Stress during pregnancy may raise the risk of asthma in offspring, according to a study published in the American Thoracic Society’s American Journal of Respiratory and Critical Care Medicine. Researchers investigated differences in immune function markers in cord blood between infants born to mothers in high stress environments and those born to mothers with lower stress. They found marked differences in patterns that may be associated with asthma risk later in life.
The researchers recruited pregnant women who were largely from ethnic minority families and 20% of whom lived below the poverty level.
The families answered detailed questions about the various stressors in their lives.
When the infants were born, their cord blood was collected, and isolated immune cells were stimulated with a number of factors, then analyzed for the production of various cytokines as indicators of how the child’s immune system was primed to respond to the environment. Each child’s mother or father had a history of asthma or allergy. The researchers found that the patterns of cytokines related to certain stimulants differed based on the level of stress mothers reported.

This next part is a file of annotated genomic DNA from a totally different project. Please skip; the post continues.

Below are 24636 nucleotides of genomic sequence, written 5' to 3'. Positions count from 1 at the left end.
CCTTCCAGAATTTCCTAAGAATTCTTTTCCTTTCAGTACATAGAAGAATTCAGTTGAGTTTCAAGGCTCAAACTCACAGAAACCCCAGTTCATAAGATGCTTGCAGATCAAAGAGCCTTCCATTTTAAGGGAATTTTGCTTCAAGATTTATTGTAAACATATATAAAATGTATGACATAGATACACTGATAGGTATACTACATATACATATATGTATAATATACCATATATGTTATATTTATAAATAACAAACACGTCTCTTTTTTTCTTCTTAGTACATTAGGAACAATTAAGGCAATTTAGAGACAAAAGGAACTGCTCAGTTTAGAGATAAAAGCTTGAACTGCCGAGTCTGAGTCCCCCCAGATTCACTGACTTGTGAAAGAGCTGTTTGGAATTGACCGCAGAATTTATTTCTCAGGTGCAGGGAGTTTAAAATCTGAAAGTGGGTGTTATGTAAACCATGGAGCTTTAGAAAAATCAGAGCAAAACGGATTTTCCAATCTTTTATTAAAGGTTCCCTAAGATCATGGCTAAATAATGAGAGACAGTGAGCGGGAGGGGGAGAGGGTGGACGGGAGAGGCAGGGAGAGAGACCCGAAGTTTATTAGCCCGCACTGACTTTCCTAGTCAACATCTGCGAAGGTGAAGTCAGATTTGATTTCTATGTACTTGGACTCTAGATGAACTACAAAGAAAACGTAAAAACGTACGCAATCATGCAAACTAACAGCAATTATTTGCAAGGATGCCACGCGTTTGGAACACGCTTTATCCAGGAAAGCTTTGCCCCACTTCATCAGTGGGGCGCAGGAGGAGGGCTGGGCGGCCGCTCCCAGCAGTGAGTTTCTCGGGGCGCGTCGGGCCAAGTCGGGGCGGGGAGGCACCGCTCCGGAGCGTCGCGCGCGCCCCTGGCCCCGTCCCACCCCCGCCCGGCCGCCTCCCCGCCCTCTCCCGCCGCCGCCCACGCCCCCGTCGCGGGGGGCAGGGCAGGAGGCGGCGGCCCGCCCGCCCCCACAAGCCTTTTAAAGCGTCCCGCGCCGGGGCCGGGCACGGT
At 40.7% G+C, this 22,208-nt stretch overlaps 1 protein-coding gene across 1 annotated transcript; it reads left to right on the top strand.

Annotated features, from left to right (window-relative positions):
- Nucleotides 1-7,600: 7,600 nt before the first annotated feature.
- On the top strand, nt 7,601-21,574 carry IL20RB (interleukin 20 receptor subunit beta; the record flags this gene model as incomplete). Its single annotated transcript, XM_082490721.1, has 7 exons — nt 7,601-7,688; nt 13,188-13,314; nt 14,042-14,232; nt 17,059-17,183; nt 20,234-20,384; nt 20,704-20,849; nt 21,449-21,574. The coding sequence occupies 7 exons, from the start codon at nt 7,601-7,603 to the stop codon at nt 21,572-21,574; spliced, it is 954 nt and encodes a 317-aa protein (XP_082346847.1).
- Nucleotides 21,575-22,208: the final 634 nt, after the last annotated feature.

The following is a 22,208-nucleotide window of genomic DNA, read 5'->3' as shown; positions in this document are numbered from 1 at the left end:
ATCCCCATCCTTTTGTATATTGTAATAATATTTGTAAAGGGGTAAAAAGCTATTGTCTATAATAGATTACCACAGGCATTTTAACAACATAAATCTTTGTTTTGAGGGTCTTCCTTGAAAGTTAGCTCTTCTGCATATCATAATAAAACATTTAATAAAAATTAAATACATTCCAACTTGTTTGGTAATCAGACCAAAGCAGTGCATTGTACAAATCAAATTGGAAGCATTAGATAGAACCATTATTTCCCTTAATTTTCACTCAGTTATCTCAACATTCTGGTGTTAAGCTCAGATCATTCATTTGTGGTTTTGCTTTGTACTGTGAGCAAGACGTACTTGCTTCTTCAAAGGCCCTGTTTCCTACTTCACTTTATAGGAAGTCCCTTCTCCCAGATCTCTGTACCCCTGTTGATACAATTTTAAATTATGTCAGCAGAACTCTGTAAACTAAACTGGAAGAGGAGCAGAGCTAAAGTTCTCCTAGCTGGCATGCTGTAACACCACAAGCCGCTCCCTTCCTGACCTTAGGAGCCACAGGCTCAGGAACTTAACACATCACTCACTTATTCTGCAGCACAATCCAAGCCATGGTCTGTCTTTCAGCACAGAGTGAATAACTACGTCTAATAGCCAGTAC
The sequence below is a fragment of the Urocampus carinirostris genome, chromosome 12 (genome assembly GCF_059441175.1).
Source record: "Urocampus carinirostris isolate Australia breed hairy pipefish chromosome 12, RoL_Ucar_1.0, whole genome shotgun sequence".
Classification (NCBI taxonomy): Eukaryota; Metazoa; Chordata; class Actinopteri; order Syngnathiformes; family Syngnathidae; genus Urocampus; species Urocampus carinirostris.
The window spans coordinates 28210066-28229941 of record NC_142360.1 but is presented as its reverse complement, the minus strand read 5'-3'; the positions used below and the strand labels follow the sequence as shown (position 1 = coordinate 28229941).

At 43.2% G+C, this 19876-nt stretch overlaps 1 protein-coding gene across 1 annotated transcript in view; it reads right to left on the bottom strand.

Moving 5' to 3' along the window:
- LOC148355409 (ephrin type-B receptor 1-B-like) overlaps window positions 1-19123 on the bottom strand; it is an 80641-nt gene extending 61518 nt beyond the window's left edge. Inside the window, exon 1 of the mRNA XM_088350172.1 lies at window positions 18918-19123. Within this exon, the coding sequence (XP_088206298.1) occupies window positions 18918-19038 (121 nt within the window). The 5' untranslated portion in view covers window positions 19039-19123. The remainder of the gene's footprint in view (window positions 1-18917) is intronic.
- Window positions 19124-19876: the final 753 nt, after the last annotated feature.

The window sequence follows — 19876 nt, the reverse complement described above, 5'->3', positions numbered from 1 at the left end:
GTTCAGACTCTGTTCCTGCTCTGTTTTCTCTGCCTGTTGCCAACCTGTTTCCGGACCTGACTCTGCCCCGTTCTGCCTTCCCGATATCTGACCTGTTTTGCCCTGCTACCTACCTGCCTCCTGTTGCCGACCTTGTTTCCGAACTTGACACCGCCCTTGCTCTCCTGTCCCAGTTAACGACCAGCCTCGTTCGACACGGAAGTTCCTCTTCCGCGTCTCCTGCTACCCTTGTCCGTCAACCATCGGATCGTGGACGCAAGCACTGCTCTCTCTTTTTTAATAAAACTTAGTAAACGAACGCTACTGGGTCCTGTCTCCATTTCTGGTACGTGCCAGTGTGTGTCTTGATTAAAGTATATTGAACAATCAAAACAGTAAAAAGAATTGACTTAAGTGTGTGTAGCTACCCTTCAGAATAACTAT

“The cytokine patterns seen in the higher stress groups, which are an indication of how the child’s immune system is functioning at birth, may be a marker of increased risk for developing asthma and allergy as they get older” said Rosalind Wright, MD, MPH, associate physician at Brigham and Women’s Hospital in Boston.
The research will continue as the infants grow up in order to determine whether maternal stress levels do indeed have an impact on asthma development.